Hi folks –
It’s that time of month when I’m finalizing stories for Medical Environment Update, and I thought I’d share a snippet of what I am writing for the August issue. Our safety experts shared with us some of the most common safety misconceptions, and the truth behind them:
Healthcare air is squeaky clean – With so many engineering standards out there requiring different levels of air exchanges and airborne infectious diseases, it would be easy to assume that air quality in healthcare offices are among the cleanest you can find, right?
You’d be surprised how wrong you’d be, say some experts, who say great air quality in healthcare is somewhat of a myth, especially in small clinics in older buildings that might not have updated filtration systems.
“Air quality is a nightmare for safety people, because people expect that air inside a building is sterile, and that it is being filtered out,” says Bruce Cunha, RN, MS, COHNS, manager of employee health safety, Marshfield Clinic, Marshfield, WI. “They do a good job, but you have doors opening, and people walking in and out every day. You’re never going to have the environment that people say they want.”
I use those cleaning supplies at home, so they’re safe – There are so many kinds of cleaning materials that we bring into our homes, and something like bleach is considered a common staple of household cleaning. Yet, in the medical world, they are considered hazardous chemicals. What does that mean for you? Make sure you have the proper PPE to handle them, make sure your staff is trained, and for hazardous chemical in your facility, you better know where that all-important SDS sheet is.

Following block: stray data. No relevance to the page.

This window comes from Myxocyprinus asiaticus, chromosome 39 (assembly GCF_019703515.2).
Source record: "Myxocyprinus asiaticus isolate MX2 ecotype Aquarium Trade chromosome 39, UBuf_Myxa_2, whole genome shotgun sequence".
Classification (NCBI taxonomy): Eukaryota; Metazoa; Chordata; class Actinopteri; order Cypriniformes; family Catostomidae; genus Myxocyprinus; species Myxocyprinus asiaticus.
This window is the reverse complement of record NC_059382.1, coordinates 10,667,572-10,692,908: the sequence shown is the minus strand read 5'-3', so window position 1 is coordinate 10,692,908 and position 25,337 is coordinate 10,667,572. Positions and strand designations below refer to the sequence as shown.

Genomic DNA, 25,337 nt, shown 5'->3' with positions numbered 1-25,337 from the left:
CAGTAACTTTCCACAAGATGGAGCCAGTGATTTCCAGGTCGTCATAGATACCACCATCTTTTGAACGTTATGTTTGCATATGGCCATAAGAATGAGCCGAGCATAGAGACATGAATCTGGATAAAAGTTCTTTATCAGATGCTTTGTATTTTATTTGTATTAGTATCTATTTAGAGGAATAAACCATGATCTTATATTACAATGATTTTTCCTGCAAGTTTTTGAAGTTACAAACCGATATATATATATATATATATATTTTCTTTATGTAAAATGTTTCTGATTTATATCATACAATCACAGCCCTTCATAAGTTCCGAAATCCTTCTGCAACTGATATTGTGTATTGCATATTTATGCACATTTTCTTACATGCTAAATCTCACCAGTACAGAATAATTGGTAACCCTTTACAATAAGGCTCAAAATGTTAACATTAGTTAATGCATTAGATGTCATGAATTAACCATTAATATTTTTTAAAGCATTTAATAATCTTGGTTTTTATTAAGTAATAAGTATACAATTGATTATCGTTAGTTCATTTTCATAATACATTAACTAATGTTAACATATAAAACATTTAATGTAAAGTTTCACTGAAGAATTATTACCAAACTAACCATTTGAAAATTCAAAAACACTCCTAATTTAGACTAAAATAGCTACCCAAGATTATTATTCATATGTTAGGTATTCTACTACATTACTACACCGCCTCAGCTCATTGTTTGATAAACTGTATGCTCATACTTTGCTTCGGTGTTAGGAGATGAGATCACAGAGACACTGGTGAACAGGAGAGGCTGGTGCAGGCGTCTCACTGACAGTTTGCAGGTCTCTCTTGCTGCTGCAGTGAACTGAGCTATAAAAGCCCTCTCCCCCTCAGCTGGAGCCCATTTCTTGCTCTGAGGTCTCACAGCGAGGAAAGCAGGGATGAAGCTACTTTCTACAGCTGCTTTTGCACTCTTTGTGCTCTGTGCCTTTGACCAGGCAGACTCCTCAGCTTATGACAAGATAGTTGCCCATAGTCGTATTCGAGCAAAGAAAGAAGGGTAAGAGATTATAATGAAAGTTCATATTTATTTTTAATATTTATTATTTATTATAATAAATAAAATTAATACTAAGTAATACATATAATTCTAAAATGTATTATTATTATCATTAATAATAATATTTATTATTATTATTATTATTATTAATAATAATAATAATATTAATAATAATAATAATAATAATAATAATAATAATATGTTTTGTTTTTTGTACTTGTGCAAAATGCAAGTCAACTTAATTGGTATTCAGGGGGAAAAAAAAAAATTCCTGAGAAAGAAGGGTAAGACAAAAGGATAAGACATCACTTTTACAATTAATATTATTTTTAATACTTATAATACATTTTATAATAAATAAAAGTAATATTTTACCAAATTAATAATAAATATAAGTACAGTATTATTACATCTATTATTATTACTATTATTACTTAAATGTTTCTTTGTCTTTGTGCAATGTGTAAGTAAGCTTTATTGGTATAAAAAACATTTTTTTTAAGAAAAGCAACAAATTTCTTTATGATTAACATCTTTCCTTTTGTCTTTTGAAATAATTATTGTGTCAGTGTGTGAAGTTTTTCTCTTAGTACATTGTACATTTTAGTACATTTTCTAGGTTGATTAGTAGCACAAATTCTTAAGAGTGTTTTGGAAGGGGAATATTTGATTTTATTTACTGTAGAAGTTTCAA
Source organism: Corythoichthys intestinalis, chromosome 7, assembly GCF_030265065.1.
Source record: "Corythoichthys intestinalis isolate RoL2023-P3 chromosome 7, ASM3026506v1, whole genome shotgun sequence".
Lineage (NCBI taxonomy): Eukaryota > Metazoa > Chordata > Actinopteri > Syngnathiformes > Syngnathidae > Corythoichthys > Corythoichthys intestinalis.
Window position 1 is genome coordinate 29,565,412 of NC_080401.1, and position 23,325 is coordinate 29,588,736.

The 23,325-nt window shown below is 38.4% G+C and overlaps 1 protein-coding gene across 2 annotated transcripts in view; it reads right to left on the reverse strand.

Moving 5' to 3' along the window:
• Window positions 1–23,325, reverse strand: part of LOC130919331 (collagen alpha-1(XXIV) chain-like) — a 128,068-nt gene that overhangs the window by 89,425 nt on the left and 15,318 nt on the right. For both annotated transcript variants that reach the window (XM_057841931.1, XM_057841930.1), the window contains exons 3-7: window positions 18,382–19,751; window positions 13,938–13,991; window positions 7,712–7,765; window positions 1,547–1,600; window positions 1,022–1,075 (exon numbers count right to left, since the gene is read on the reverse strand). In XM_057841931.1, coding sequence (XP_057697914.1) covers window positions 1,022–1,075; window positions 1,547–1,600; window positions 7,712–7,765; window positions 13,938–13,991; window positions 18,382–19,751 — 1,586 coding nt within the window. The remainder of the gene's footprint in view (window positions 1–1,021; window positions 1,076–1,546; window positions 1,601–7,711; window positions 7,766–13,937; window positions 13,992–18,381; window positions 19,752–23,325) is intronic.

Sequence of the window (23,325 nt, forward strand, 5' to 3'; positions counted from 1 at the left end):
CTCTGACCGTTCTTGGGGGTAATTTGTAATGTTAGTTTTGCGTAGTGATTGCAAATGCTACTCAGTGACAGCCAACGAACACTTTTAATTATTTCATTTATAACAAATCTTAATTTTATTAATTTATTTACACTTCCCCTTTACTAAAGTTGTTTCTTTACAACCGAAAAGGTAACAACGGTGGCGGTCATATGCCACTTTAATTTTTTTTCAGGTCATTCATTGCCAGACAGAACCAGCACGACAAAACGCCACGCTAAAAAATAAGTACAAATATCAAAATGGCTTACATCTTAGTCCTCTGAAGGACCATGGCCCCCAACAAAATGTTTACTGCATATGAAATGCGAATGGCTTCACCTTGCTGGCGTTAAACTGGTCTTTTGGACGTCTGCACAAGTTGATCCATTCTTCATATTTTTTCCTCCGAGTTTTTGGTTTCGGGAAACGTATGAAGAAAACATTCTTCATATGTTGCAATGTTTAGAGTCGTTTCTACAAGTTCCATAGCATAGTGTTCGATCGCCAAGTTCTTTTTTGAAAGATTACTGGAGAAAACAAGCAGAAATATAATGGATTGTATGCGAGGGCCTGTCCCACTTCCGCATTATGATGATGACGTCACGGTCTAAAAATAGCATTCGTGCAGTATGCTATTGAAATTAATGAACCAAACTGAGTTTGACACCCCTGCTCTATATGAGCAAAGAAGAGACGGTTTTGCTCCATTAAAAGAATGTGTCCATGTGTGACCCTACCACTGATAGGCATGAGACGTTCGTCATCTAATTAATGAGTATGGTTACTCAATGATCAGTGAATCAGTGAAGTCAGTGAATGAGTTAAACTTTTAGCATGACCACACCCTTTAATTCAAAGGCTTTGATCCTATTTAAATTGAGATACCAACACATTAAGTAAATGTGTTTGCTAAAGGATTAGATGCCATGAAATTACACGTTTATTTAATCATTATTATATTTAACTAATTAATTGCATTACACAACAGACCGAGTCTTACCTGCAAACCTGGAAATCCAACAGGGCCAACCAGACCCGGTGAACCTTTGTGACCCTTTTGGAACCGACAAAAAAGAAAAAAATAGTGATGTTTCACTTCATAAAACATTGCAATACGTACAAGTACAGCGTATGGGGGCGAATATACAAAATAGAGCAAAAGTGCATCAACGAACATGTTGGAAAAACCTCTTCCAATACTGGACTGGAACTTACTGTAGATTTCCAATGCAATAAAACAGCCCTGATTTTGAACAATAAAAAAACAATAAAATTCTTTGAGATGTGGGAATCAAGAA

OSHA won’t come here – Even the most seasoned veteran safety officials who have never experienced an OSHA inspection in their many years on the job keep in the back of their heads that an inspector could walk in at any time.
Even if you don’t have a complaint lodged against you, OSHA can be sneaky. An inspector could be keeping an eye on our facility for safety violations if he happens to be on site for one of many other reasons.
“They have probably been to your facility more than you think,” said Dan Scungio, MT (ASCP), SLS, Laboratory Safety Officer for Sentara Healthcare, a multi-hospital system in the Tidewater region of Virginia. “If an inspector goes there to look at a construction site or worker injury – someone who cut their finger off or something – you’re not going to know that if you are working in the lab. They could take a look at worker records, etc., and you may not even know they are in the building. All it takes is one little trail that leads into the lab.”